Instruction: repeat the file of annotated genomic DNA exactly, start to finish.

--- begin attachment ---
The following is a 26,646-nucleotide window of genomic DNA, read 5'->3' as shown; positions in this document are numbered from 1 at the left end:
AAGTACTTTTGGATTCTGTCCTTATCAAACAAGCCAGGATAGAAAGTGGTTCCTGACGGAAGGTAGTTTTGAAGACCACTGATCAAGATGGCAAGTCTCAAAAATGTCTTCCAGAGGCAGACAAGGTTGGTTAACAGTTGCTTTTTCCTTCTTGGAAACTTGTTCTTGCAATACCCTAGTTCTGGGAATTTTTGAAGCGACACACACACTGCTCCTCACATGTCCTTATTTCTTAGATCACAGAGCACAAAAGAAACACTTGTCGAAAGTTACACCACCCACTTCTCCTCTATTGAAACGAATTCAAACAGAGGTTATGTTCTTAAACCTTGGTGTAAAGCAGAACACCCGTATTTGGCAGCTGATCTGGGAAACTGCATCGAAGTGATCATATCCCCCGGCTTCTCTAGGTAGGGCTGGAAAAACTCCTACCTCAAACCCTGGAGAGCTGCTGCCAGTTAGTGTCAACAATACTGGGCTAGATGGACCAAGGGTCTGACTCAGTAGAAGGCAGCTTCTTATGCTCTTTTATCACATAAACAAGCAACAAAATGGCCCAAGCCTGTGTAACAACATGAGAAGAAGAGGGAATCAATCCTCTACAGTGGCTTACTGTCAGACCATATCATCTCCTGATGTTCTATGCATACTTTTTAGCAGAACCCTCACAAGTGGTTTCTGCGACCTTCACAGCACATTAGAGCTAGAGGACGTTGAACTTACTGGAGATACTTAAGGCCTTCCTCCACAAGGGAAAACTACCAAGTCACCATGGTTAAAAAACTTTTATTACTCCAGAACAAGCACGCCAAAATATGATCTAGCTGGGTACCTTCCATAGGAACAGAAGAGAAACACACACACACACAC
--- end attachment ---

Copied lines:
The following is a 26,646-nucleotide window of genomic DNA, read 5'->3' as shown; positions in this document are numbered from 1 at the left end:
AAGTACTTTTGGATTCTGTCCTTATCAAACAAGCCAGGATAGAAAGTGGTTCCTGACGGAAGGTAGTTTTGAAGACCACTGATCAAGATGGCAAGTCTCAAAAATGTCTTCCAGAGGCAGACAAGGTTGGTTAACAGTTGCTTTTTCCTTCTTGGAAACTTGTTCTTGCAATACCCTAGTTCTGGGAATTTTTGAAGCGACACACACACTGCTCCTCACATGTCCTTATTTCTTAGATCACAGAGCACAAAAGAAACACTTGTCGAAAGTTACACCACCCACTTCTCCTCTATTGAAACGAATTCAAACAGAGGTTATGTTCTTAAACCTTGGTGTAAAGCAGAACACCCGTATTTGGCAGCTGATCTGGGAAACTGCATCGAAGTGATCATATCCCCCGGCTTCTCTAGGTAGGGCTGGAAAAACTCCTACCTCAAACCCTGGAGAGCTGCTGCCAGTTAGTGTCAACAATACTGGGCTAGATGGACCAAGGGTCTGACTCAGTAGAAGGCAGCTTCTTATGCTCTTTTATCACATAAACAAGCAACAAAATGGCCCAAGCCTGTGTAACAACATGAGAAGAAGAGGGAATCAATCCTCTACAGTGGCTTACTGTCAGACCATATCATCTCCTGATGTTCTATGCATACTTTTTAGCAGAACCCTCACAAGTGGTTTCTGCGACCTTCACAGCACATTAGAGCTAGAGGACGTTGAACTTACTGGAGATACTTAAGGCCTTCCTCCACAAGGGAAAACTACCAAGTCACCATGGTTAAAAAACTTTTATTACTCCAGAACAAGCACGCCAAAATATGATCTAGCTGGGTACCTTCCATAGGAACAGAAGAGAAACACACACACACACAC